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The Minimum Environmental Perturbation Principle: A New Perspective on Niche Theory

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General Reference
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Robert Marsland III
Wenping Cui
Pankaj Mehta
The Minimum Environmental Perturbation Principle: A New Perspective on Niche Theory


Contemporary niche theory is a powerful conceptual framework for understanding how organisms interact with each other and with their shared environment. Here we show that a large segment of niche theory is equivalent to a Minimum Environmental Perturbation Principle (MEPP): ecosystems self-organize into a state that minimizes the impact of organisms on their environment. Different choices of environmental dynamics naturally give rise to distinct dissimilarity measures for quantifying environmental impact. The MEPP allows for the analysis of ecosystems with large numbers of species and environmental factors and provides a new avenue for analyzing ecological invasions. The MEPP also rigorously connects ecological bistability with the existence of multiple minima in a statistical-physics inspired landscapes. We show that the presence of environmental feedbacks where organisms can produce new resources in addition to depleting them violates the global MEPP. However, even in the presence of such feedbacks, a weaker, local version of the MEPP still applies in a limited region of resource space.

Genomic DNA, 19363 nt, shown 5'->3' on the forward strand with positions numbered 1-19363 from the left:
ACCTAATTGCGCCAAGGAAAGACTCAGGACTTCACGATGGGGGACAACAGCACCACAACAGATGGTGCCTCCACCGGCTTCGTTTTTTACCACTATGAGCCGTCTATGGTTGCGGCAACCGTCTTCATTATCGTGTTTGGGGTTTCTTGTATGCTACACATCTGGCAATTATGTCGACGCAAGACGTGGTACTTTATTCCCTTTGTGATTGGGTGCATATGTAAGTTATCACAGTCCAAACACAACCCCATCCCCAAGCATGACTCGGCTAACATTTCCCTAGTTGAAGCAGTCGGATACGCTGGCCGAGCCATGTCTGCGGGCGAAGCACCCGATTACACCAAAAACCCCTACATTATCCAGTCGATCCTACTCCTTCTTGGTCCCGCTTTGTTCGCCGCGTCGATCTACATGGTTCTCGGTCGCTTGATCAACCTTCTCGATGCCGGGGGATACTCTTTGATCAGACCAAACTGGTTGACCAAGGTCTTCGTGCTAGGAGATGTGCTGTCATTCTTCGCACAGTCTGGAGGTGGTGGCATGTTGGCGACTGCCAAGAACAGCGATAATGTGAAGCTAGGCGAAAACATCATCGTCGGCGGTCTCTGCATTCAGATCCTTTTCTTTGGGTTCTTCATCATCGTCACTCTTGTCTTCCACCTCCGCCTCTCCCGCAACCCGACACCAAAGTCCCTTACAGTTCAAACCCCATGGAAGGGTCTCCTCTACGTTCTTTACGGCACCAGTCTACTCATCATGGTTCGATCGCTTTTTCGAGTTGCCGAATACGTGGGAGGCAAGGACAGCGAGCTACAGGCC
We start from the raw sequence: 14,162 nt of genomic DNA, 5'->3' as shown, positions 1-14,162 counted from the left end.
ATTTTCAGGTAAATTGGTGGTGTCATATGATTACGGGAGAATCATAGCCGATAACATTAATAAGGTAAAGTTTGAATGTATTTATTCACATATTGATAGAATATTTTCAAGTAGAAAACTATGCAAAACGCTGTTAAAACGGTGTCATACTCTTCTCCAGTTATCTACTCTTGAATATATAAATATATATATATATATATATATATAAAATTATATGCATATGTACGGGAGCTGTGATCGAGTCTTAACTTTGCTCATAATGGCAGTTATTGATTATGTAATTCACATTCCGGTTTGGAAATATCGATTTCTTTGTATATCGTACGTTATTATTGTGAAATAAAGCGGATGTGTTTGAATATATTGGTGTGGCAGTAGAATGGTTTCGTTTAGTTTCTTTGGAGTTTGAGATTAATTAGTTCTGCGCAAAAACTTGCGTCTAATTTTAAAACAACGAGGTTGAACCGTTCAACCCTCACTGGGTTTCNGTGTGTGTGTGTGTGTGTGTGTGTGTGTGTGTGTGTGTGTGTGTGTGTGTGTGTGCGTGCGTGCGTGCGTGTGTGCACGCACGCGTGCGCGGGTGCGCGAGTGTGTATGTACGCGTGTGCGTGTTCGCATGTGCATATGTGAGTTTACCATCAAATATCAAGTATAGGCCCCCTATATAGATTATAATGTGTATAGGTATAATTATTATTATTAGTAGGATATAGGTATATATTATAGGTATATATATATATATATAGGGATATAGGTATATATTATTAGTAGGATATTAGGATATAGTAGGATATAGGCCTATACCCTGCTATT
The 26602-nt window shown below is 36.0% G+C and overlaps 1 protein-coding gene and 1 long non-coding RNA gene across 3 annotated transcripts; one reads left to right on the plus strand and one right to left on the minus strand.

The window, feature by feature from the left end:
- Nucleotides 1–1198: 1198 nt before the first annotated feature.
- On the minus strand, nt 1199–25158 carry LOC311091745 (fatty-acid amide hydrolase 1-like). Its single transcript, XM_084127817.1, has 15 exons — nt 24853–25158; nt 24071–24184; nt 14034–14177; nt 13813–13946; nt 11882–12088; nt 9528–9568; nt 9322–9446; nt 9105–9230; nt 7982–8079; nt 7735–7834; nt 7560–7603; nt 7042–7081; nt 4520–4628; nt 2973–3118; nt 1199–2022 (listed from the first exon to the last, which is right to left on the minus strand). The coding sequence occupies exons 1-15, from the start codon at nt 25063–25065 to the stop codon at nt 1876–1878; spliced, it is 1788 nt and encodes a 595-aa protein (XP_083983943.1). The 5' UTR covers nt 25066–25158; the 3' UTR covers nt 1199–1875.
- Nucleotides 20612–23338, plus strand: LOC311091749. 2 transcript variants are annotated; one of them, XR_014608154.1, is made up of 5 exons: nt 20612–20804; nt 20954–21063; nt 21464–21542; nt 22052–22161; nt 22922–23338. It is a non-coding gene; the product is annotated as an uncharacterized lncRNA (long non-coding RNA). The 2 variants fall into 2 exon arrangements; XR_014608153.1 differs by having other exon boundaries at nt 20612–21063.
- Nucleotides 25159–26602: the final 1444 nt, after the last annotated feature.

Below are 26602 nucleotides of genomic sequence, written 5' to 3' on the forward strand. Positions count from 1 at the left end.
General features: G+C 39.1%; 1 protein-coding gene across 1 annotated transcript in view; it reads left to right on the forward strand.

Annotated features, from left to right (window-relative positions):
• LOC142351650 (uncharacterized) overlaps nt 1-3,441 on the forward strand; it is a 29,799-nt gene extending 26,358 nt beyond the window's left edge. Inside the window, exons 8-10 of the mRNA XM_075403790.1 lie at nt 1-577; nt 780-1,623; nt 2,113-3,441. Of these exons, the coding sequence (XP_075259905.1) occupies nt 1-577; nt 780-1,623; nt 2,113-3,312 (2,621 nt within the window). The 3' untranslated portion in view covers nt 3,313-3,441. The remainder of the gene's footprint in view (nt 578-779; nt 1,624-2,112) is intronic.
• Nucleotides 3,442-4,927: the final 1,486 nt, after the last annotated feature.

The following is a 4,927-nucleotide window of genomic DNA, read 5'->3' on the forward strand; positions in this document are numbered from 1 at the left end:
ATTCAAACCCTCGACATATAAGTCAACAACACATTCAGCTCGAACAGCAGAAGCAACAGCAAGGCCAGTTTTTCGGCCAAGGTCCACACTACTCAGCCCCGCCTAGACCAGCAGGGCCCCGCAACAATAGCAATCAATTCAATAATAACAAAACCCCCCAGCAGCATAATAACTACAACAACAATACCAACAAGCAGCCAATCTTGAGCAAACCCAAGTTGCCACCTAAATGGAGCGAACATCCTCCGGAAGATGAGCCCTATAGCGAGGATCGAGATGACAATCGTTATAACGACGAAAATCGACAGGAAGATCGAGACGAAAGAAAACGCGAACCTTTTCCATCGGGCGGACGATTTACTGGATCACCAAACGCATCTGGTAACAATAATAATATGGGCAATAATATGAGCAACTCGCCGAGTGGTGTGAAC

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  • arxiv: 1901.09673

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